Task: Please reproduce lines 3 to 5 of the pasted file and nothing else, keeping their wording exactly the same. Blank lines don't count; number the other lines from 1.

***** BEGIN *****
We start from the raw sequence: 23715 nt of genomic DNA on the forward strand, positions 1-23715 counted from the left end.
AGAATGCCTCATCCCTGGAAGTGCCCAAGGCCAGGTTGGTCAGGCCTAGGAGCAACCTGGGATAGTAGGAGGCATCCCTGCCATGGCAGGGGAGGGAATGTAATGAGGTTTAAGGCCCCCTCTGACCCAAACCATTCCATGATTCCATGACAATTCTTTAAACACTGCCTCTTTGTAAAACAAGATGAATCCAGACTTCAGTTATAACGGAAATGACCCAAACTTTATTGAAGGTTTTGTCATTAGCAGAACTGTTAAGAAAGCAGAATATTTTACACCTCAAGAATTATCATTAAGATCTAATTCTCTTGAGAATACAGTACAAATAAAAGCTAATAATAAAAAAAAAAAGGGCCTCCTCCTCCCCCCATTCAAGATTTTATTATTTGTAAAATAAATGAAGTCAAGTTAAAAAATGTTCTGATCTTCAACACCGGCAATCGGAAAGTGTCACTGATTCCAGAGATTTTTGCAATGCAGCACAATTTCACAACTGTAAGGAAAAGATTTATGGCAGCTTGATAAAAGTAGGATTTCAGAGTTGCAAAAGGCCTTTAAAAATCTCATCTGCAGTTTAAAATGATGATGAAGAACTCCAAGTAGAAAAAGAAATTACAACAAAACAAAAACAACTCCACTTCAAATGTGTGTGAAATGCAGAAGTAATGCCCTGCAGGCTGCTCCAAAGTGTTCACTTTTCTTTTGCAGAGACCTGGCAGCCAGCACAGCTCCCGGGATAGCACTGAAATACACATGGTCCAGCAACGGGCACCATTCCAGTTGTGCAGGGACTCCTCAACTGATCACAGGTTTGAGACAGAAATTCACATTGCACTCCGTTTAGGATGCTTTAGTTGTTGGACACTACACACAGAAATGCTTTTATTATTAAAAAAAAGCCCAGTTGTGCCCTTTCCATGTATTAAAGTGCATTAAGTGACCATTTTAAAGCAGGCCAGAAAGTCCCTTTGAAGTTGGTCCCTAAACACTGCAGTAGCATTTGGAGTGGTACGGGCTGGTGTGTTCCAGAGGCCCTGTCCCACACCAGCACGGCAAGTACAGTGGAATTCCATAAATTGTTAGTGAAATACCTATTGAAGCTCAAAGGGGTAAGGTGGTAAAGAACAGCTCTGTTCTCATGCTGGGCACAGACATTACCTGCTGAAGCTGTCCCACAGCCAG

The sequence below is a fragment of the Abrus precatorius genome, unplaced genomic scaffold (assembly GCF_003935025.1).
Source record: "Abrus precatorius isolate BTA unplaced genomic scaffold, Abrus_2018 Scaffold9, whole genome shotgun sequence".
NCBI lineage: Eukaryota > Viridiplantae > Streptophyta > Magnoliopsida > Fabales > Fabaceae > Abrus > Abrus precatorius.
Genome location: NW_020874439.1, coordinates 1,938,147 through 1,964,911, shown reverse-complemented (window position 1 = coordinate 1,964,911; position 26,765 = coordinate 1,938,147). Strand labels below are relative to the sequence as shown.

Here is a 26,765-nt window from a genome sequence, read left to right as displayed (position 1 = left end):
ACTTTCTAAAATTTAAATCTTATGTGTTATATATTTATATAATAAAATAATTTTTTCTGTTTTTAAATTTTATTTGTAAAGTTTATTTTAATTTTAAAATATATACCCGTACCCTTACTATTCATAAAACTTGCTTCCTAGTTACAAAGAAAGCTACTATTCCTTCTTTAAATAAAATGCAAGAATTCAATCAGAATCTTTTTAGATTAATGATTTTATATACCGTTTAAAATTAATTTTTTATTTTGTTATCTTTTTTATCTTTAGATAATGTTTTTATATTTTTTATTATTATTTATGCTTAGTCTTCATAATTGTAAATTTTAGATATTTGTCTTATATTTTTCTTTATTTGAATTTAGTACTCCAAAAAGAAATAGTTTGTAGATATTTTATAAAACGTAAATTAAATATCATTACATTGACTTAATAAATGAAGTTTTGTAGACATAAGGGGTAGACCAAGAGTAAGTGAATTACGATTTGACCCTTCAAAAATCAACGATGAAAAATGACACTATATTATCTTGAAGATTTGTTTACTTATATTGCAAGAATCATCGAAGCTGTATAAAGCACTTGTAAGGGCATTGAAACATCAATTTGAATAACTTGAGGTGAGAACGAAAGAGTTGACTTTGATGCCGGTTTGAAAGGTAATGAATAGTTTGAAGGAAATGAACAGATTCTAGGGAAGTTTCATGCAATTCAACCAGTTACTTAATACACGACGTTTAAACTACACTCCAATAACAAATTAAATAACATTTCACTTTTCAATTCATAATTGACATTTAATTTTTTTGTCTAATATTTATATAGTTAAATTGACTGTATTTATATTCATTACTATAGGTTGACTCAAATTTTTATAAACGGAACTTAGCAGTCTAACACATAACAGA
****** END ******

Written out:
The sequence below is a fragment of the Abrus precatorius genome, unplaced genomic scaffold (assembly GCF_003935025.1).
Source record: "Abrus precatorius isolate BTA unplaced genomic scaffold, Abrus_2018 Scaffold9, whole genome shotgun sequence".
NCBI lineage: Eukaryota > Viridiplantae > Streptophyta > Magnoliopsida > Fabales > Fabaceae > Abrus > Abrus precatorius.